# Rotation about the origin

#### Mondo

##### New member
@JeffM, absolutely. I don't see any issue with your equations as well. @Jomo refers to some bare matrix which I think is the inversion in the other direction, namely from (x',y') to (x,y)

#### Jomo

##### Elite Member
No. What I am saying is that

3x + 4y = 11
-3y + 2x = 22

is the same system as

3x + 4y = 11
2x - 3y = 22

And if linear algebra says that those are different, then linear algebra is nonsense.

I have this vague recollection that you need to order the variables consistently for purposes of linear algebra, but there is no point in relying on my half-baked recollections.
Yes, that is what I thought you were saying but then I thought that the matrix multiplication was wrong. I am not sure why you switching addition confused me so much but I was wrong? You were right? I hope that SK has not been following this post.
Seriously, your proof was nice (until I thought it was wrong).

• JeffM

#### JeffM

##### Elite Member
Yes, that is what I thought you were saying but then I thought that the matrix multiplication was wrong. I am not sure why you switching addition confused me so much but I was wrong? You were right? I hope that SK has not been following this post.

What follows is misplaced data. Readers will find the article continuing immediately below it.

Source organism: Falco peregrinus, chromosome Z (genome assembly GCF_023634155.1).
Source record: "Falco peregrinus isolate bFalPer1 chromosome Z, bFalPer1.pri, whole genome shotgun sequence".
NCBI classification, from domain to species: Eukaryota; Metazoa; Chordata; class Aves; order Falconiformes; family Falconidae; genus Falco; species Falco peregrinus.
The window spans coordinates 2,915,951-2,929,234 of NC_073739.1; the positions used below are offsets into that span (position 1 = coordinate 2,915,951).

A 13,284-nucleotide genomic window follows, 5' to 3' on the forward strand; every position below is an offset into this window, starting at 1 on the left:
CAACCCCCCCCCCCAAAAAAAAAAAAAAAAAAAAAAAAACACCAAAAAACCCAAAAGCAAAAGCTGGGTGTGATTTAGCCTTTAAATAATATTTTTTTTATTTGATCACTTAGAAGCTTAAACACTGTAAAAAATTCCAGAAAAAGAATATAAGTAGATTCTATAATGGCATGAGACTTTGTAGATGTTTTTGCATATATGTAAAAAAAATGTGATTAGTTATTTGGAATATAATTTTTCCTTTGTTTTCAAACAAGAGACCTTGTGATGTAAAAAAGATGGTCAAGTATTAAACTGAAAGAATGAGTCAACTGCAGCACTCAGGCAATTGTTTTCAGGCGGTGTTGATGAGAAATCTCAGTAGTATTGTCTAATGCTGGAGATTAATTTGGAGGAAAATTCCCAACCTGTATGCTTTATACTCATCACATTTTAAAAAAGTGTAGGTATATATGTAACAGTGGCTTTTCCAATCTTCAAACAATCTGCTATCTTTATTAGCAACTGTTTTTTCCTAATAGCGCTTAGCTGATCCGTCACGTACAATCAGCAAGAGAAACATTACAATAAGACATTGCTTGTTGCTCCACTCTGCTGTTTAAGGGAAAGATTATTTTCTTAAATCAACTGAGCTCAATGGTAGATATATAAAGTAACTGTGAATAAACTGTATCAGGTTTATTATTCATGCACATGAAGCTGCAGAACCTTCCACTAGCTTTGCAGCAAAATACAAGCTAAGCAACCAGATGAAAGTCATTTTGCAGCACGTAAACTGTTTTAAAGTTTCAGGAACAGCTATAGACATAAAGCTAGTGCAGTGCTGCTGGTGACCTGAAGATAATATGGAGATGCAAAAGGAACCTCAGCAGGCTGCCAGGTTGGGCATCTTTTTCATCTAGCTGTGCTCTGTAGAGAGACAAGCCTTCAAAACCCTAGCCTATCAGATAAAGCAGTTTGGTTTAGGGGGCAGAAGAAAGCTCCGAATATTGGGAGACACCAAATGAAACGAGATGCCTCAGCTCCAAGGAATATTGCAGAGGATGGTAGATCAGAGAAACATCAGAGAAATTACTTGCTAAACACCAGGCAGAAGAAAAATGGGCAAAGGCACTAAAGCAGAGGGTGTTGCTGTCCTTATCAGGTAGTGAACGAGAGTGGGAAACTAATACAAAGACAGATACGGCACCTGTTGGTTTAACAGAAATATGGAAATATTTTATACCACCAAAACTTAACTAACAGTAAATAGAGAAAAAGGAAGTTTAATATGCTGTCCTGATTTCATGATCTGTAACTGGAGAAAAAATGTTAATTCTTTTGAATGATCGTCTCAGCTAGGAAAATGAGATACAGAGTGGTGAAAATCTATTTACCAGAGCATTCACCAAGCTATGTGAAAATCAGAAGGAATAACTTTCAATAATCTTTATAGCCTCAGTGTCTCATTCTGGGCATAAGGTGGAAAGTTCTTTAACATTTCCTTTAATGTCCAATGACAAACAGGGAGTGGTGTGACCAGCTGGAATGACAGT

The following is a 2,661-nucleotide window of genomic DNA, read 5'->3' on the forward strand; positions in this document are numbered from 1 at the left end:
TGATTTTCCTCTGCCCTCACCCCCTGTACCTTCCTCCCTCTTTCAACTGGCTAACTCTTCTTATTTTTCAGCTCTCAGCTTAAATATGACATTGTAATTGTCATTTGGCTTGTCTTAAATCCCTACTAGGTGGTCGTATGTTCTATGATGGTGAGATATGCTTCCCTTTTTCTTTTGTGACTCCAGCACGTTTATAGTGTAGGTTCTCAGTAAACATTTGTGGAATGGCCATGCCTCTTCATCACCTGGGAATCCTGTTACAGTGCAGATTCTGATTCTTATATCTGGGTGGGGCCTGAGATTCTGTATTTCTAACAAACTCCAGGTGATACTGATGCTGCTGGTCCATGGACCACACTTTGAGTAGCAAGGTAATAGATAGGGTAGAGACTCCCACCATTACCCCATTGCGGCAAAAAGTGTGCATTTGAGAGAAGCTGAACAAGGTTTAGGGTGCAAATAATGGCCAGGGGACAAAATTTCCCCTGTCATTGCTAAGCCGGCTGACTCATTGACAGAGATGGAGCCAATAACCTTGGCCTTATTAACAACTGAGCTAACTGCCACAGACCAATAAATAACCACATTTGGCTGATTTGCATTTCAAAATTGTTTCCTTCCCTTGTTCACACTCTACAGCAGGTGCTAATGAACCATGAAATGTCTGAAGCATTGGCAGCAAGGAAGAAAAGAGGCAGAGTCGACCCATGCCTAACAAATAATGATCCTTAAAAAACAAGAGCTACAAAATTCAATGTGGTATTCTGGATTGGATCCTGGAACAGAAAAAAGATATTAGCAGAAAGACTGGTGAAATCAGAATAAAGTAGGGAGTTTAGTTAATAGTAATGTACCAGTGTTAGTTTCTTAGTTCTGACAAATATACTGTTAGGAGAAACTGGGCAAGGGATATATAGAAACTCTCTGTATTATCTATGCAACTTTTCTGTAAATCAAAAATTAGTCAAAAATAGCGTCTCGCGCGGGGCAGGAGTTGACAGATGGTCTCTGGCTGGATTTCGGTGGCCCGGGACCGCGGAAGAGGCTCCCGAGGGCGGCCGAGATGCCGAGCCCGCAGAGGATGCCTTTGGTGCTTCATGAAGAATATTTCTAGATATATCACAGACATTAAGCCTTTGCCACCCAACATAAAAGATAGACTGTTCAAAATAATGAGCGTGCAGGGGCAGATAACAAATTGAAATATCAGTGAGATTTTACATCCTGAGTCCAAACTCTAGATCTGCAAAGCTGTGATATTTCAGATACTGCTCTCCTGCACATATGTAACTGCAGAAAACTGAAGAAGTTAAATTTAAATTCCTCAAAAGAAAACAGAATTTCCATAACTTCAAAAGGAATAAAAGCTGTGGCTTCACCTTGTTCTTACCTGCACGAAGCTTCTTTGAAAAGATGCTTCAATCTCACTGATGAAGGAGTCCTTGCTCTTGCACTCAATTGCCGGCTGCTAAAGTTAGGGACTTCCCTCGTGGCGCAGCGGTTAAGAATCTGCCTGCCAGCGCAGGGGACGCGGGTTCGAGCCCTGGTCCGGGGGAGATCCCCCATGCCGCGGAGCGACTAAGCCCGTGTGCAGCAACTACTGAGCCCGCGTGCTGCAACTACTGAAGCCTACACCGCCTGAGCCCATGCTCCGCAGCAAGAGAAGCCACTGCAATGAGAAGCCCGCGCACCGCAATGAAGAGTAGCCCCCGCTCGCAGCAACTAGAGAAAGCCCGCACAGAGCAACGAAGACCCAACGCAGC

Seriously, your proof was nice (until I thought it was wrong).
ROFLMAO

All good, my friend.

The moment linear algebra makes its appearance, I try to crawl under the sofa. I asked here once what its utility was and never got an answer that satisfied me. I picked up some of it in a course on abstract algebra, but I took that course in 1968. The amount I remember about linear algebra is paltry enough to be potentially fatal.

"A little knowledge is a dangerous thing;
Drink deep or touch not the Empyrean spring"

#### Harry_the_cat

##### Elite Member
$$\displaystyle \begin{pmatrix}x'\\y'\end{pmatrix} = \begin{pmatrix}cos A & -sin A\\sin A & cos A\end{pmatrix} \begin{pmatrix}x\\y\end{pmatrix}$$

translates to:

$$\displaystyle x' = x cos A - y sin A$$

$$\displaystyle y' = x sin A + y cos A$$

which is what JeffM said back in post #2.

PS. Still haven't solved my lining up sin A issue. Anyone??

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• Mondo and JeffM

#### JeffM

##### Elite Member
$$\displaystyle \begin{pmatrix}x'\\y'\end{pmatrix} = \begin{pmatrix}cos A & -sin A\\sin A & cos A\end{pmatrix} \begin{pmatrix}x\\y\end{pmatrix}$$

translates to:

$$\displaystyle x' = x cos A - y sin A$$

$$\displaystyle y' = x sin A + y cos A$$

which is what JeffM said back in post #2.

PS. Still haven't solved my lining up sin A issue. Anyone??
Thanks for resolving that.

I am almost as vague on doing alignment in LaTeX as I am about linear algebra, but I suspect you need to establish a column for signs to get everything neat.